Doctor Who #399: Genesis of the Daleks Part 6

"Do I have the right? Simply touch one wire against the other and that's it. The Daleks cease to exist. Hundreds of millions of people, thousands of generations can live without fear, in peace, and never even know the word Dalek."
TECHNICAL SPECS: First aired Apr.12 1975.

IN THIS ONE... The Doctor must decide if he can destroy the Dalek nursery, the Daleks turn on Davros, and the resistance blows the bunker to kingdom come.

REVIEW: Early in, we get the second of two key speeches from Genesis as the Doctor ponders whether he has the right to commit genocide, even when we're talking about a species bent on nothing but genocide itself. It's one of Who's great moments, but not just for the obvious reasons. It is, of course, a great ethical dilemma that exposes the Doctor's code of ethics, espoused by most of his incarnations. But it is also about the great responsibility a Time Lord bears, aware that the ripples through History are too chaotic to really predict. So while his people (or at least, the CIA) gave decided to roll the dice and create a universe without Daleks in it, it IS a roll of the dice. A more ethical being, the Doctor must ask whether the Daleks didn't cause some good as well, in the alliances made against them by other species, for example. It's not quite Hartnell's "not one line", but it's in the same vein, and Sarah Jane, the new Barbara, is the one prodding him on. If he stops now, it'll surely be because of Davros' speech in the previous episode. He's seen the darker side of this act and cannot bear to become like Davros. He sighs with relief when Gharman's rebels win the day, for it seems what a time period's natives decide to do for themselves isn't on his conscience, but the decision's taken out of his hands before he's thought it all through. At the end of the episode, he finally goes through with it (with the help of a Dalek, ironically), though the Dalek victory by that time means only a minor setback as they will inevitably rebuild (but see Theories).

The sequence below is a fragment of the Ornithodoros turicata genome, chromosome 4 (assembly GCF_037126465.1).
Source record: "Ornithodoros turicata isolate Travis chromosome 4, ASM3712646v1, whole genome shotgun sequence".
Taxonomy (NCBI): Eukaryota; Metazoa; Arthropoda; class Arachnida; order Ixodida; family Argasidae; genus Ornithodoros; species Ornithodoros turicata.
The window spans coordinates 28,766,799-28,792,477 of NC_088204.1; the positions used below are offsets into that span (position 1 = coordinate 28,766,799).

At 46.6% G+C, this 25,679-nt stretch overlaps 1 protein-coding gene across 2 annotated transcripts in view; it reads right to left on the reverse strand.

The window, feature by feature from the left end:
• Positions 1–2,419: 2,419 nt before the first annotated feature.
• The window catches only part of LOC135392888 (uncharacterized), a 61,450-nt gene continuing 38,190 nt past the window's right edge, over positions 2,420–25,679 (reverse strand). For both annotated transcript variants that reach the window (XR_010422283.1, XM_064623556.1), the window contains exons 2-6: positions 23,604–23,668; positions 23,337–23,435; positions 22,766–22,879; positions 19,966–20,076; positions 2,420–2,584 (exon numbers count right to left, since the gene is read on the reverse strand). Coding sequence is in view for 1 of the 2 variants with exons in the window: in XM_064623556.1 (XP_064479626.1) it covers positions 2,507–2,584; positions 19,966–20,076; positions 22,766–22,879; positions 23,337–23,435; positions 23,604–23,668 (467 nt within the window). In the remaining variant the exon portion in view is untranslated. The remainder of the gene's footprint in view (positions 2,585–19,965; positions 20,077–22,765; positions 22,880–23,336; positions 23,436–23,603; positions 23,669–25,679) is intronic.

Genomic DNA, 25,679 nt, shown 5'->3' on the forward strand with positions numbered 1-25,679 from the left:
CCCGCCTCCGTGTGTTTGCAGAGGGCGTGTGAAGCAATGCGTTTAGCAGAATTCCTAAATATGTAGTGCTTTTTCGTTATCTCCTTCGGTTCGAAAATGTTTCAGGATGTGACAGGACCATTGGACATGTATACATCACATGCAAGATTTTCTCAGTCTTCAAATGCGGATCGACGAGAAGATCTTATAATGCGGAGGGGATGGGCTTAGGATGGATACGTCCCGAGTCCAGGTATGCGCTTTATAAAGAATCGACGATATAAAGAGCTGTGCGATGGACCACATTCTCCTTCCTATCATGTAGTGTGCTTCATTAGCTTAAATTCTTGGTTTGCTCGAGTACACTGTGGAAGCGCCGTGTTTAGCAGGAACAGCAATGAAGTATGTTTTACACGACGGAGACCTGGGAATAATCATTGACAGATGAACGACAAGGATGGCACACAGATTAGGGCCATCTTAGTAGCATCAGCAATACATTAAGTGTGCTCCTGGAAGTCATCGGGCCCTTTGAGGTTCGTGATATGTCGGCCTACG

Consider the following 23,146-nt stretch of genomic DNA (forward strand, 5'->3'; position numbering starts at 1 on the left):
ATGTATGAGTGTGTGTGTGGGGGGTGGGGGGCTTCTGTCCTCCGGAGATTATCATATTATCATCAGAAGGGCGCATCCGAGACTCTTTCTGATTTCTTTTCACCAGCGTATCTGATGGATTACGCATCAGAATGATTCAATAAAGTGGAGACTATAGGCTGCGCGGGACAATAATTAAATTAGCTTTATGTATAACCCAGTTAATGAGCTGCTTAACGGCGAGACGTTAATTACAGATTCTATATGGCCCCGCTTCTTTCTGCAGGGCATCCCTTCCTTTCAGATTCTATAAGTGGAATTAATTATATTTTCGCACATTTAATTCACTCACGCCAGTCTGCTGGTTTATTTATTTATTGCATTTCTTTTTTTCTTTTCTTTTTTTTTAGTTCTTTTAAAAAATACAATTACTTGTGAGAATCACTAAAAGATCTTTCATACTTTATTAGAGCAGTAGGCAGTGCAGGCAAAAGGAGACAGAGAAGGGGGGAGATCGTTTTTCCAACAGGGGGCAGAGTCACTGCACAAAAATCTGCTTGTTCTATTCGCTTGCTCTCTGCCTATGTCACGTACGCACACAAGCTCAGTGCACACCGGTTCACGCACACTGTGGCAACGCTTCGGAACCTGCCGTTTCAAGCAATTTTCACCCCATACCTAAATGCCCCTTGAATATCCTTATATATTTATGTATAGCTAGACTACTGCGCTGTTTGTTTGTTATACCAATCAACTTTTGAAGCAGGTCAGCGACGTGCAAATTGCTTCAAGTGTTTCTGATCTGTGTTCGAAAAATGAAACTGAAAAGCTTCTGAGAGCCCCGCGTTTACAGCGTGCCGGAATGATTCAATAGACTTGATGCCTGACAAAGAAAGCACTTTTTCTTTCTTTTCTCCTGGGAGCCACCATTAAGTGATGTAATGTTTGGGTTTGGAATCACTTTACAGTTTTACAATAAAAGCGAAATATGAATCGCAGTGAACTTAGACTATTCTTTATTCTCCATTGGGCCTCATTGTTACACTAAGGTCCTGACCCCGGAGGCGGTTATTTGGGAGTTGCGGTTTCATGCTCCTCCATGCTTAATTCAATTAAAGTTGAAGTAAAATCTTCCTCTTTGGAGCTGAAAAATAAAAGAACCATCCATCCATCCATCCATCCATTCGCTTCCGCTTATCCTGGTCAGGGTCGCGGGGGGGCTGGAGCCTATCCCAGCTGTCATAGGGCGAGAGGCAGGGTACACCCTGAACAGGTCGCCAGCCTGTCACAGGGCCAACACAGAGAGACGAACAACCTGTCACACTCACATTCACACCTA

Davros' hubris gets him into trouble this time around, though it seems like the rebels are playing right into his hand. He's willing to cooperate, but wants to put things to a vote only to buy his Daleks time to return from the Thal dome. In doing so, he plays on fears as much as sympathies, and provides evidence of the good he's done (artificial hearts, for example). Though he is less than sincere, we see a glimpse of what Davros might have become had he not become obsessed with what he calls "survival" (a Davros that had never been maimed?). These rebels are a rather indecisive bunch though, and for a people supposedly hardened by war, have a deep pacifist streak. I can't side with Davros, but I can see why he felt he needed to breed aggression and arrogance in his creatures. His model for them was more Nyder than Gharman, certainly. What Davros wasn't counting on was the Thal/Muto resistance bombing the bunker and trapping him and his Daleks down below. What he wasn't counting on was the Doctor cleverly figuring out Nyder could open his safe and destroy the tapes required to prevent future Dalek defeats. But what he REALLY wasn't counting on was his Daleks doling out some poetic justice by suddenly seeing him as an inferior being. In the end, Davros has a genuine altruistic moment. He begs the Daleks not to kill the men loyal to him, but alas, he's bred mercy out of his creations and they shoot him before he can press the (highly amusing) Total Destruct button.

It's not a perfect episode, mind you. When the Time Ring goes flying, it's an eye-rolling moment, too soon since its recovery. Sevrin seems to find our heroes on his dog-like loyalty to Sarah Jane alone. And the Doctor's final sentiment, finding a silver lining in his mission's failure as the three of them spin around in space - Graham Chapman might almost have come in to proclaim it all too silly - feels unnecessary. He said it all much better in the opening speech. However, this feels like nitpicking at this point, since the rest is so strong.